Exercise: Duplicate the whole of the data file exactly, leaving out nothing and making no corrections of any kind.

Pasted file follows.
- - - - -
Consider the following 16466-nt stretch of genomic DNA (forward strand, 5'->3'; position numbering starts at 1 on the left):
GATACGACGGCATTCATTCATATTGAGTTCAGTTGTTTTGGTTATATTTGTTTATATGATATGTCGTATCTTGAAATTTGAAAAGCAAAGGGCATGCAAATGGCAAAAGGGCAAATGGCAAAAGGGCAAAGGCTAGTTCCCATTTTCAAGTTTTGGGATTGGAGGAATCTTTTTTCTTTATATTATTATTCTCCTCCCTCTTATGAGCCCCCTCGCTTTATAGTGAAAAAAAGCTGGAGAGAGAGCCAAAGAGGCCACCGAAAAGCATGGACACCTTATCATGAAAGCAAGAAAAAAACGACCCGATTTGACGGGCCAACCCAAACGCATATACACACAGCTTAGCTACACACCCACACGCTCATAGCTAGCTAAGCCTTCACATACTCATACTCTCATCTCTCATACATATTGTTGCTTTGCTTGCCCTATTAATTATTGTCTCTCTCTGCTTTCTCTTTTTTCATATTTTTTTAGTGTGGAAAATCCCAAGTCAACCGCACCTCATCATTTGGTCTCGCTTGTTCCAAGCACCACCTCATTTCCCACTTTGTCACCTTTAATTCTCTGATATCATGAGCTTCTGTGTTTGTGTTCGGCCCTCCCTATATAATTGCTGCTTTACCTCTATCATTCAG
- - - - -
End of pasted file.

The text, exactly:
Consider the following 16466-nt stretch of genomic DNA (forward strand, 5'->3'; position numbering starts at 1 on the left):
GATACGACGGCATTCATTCATATTGAGTTCAGTTGTTTTGGTTATATTTGTTTATATGATATGTCGTATCTTGAAATTTGAAAAGCAAAGGGCATGCAAATGGCAAAAGGGCAAATGGCAAAAGGGCAAAGGCTAGTTCCCATTTTCAAGTTTTGGGATTGGAGGAATCTTTTTTCTTTATATTATTATTCTCCTCCCTCTTATGAGCCCCCTCGCTTTATAGTGAAAAAAAGCTGGAGAGAGAGCCAAAGAGGCCACCGAAAAGCATGGACACCTTATCATGAAAGCAAGAAAAAAACGACCCGATTTGACGGGCCAACCCAAACGCATATACACACAGCTTAGCTACACACCCACACGCTCATAGCTAGCTAAGCCTTCACATACTCATACTCTCATCTCTCATACATATTGTTGCTTTGCTTGCCCTATTAATTATTGTCTCTCTCTGCTTTCTCTTTTTTCATATTTTTTTAGTGTGGAAAATCCCAAGTCAACCGCACCTCATCATTTGGTCTCGCTTGTTCCAAGCACCACCTCATTTCCCACTTTGTCACCTTTAATTCTCTGATATCATGAGCTTCTGTGTTTGTGTTCGGCCCTCCCTATATAATTGCTGCTTTACCTCTATCATTCAG